POLG1-related Disorders - Sequencing
|Disorders||Alpers-Huttenlocher syndrome (AHS)
Childhood Myocerebrohepatopathy Spectrum (MCHS)
Myoclonic Epilepsy Myopathy Sensory Ataxia (MEMSA)
Ataxia Neuropathy Spectrum (ANS)
Autosomal Recessive Progressive External Ophthalmoplegia (arPEO)
Autosomal Dominant Progressive External Ophthalmoplegia (adPEO)
|Clinical info||POLG1 mutations are responsible for multiple clinical diagnoses with overlapping phenotypes. Aside from Autosomal Dominant Progressive External Ophthalmoplegia, all of the other conditions are inherited in an autosomal recessive manner.
Alpers-Huttenlocher syndrome (AHS) includes a progressive and severe encephalopathy with epilepsy, neuropathy and liver failure.
Childhood Myocerebrohepatopathy Spectrum (MCHS) presents before age three with developmental delay, lactic acidosis, failure to thrive and myopathy. Hearing loss, cyclic vomiting, renal and hepatic problems are also often present.
Myoclonic Epilepsy Myopathy Sensory Ataxia (MEMSA) includes myopathy, epilepsy and ataxia without ophthalmoplegia and generally presents in young adulthood.
Ataxia Neuropathy Spectrum (ANS) includes mitochondrial recessive ataxia syndrome (MIRAS) and sensory ataxia neuropathy dysarthria and ophthalmoplegia (SANDO). Features include ataxia, neuropathy and often encephalopathy with seizures.
Autosomal Recessive Progressive External Ophthalmoplegia (arPEO) involves progressive PEO without systemic involvement.
Autosomal Dominant Progressive External Ophthalmoplegia (adPEO) involves progressive weakness of the extraocular eye muscles which causes strabismus and ptosis.
|Indications||Molecular testing is useful to confirm the diagnosis and to identify the disease causing mutation(s) within a family to allow for carrier testing and prenatal diagnosis.|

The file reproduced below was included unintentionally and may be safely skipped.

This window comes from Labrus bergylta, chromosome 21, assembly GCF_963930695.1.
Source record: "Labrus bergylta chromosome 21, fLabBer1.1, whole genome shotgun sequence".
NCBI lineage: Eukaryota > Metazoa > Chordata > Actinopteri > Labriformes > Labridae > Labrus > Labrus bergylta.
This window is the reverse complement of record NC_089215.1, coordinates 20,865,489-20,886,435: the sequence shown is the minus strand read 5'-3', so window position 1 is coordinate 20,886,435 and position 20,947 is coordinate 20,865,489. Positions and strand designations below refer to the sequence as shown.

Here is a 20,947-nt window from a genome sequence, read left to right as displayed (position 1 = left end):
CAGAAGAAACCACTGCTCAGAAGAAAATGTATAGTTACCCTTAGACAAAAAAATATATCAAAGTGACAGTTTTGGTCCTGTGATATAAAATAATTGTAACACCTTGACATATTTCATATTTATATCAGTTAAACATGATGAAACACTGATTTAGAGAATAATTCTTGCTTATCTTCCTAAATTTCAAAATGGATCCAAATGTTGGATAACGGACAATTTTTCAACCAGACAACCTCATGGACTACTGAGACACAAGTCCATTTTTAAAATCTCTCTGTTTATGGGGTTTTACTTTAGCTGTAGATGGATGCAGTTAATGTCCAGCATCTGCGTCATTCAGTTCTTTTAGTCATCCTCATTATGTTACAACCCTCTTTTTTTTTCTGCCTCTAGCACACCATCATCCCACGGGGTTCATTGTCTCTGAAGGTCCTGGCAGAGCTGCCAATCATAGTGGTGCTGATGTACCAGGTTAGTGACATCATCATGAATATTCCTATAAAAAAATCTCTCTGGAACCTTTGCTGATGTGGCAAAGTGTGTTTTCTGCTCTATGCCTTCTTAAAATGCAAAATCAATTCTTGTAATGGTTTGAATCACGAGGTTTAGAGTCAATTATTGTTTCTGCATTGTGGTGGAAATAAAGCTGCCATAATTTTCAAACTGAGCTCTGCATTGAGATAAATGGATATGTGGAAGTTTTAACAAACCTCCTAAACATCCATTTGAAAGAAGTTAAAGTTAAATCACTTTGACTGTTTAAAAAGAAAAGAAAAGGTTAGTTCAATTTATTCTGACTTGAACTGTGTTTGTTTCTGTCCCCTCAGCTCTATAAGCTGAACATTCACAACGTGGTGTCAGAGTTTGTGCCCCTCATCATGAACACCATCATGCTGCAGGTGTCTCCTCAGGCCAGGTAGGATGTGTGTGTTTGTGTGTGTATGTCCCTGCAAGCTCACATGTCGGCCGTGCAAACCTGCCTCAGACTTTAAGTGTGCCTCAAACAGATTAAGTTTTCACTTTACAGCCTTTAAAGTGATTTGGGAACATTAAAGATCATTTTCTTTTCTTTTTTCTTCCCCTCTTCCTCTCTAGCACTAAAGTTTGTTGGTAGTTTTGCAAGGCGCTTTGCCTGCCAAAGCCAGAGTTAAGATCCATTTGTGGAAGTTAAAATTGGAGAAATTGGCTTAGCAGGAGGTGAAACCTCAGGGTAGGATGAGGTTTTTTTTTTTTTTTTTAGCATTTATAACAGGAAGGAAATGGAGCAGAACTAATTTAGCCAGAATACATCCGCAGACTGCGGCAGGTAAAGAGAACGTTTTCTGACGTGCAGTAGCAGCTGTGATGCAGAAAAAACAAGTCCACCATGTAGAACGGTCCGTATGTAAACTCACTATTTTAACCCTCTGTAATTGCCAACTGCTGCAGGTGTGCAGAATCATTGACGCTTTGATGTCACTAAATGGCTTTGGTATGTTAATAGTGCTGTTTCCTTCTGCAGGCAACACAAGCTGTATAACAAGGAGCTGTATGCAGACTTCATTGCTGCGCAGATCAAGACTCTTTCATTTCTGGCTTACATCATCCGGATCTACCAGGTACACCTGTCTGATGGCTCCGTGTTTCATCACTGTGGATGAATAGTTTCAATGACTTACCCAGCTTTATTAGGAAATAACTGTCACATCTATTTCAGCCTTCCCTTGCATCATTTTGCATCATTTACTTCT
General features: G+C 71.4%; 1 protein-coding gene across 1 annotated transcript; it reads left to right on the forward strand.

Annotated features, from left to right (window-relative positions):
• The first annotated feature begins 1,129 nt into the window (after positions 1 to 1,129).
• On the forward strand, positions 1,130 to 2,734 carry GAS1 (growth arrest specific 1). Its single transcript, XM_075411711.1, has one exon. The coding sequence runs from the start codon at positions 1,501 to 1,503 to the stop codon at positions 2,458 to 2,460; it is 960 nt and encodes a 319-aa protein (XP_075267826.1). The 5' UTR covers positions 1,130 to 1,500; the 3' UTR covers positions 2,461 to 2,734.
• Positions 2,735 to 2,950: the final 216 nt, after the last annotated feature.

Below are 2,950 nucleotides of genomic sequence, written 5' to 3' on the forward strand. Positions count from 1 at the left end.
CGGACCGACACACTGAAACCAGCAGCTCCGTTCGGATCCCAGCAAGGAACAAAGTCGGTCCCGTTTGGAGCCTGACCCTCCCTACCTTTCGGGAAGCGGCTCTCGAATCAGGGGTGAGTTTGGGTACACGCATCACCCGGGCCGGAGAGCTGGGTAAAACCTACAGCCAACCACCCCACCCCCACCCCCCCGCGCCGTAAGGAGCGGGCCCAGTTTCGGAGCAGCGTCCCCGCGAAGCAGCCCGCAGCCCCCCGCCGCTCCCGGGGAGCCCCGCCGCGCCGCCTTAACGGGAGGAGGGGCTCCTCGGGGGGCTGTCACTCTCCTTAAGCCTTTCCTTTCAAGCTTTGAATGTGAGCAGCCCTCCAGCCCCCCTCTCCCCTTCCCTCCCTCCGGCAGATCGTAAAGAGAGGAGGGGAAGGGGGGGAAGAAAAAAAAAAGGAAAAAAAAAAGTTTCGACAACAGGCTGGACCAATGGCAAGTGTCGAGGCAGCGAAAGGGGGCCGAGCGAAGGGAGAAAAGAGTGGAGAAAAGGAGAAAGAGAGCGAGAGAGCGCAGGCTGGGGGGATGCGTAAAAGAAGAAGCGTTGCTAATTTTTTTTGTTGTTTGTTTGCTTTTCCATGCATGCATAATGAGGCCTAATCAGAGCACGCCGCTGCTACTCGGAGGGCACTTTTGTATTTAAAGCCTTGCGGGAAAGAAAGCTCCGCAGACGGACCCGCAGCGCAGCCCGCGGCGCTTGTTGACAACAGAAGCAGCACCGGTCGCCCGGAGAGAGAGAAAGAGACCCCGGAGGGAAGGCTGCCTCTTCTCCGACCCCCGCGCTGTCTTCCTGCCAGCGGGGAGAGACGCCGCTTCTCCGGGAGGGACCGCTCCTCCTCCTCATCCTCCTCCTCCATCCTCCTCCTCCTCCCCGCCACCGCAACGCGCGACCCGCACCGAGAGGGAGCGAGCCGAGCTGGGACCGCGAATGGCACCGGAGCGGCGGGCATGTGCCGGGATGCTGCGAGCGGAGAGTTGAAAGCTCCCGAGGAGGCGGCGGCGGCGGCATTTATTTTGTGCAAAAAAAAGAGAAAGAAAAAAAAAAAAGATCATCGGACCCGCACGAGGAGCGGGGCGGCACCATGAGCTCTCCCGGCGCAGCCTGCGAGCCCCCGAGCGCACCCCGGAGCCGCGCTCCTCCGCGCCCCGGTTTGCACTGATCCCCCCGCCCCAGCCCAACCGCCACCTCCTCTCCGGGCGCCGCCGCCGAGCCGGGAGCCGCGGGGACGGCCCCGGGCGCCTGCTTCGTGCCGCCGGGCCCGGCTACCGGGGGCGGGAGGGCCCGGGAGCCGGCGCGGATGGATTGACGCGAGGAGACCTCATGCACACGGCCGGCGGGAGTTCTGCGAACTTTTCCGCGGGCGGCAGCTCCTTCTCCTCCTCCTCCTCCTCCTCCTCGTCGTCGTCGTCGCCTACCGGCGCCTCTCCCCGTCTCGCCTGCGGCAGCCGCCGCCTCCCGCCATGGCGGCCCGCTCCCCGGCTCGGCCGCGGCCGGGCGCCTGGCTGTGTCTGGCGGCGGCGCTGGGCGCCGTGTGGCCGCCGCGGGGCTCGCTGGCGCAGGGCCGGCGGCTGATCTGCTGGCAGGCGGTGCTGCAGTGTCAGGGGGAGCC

|Detection||Sequencing of the gene will detect mutations approximately 95% of individuals with a POLG1-related disorder.|
|Specimen Requirements||5 to 10 ml of peripheral blood collected in an EDTA (lavender top) Vacutainer tube is preferred. The minimal blood needed for reliable DNA isolation is 3 ml|
|Transport||The specimen should be kept at room temperature and delivered via overnight shipping. FedEx is preferred. If shipment is delayed by one or two days, the specimen should be refrigerated and shipped at room temperature. Do not freeze the specimen. Samples collected on Friday can be safely designated for Monday delivery.|
|Turnaround time||21 days|
|Prenatal testing||Prenatal diagnosis is available if the familial mutations are known. Additional fees for cell culture and maternal cell contamination may apply. Maternal cell contamination studies are required for all prenatal molecular tests. Contact the laboratory prior to sending a prenatal specimen.|
|CPT Codes||Unknown mutation: 81406
Known mutation: 81403
Deletion/Duplication Analysis: 81229
|Cost||$2000 for sequencing
$350 for known mutation
$700 for deletion/duplication analysis
Prenatal diagnosis for known mutation is $1000. Please contact the laboratory for more information.
Molecular Diagnostic Lab
The Molecular Diagnostic Lab offers DNA analysis for many genetic disorders via gene sequencing, targeted mutation analysis, MLPA deletion/duplication testing, trinucleotide repeat analysis and next generation sequencing panels.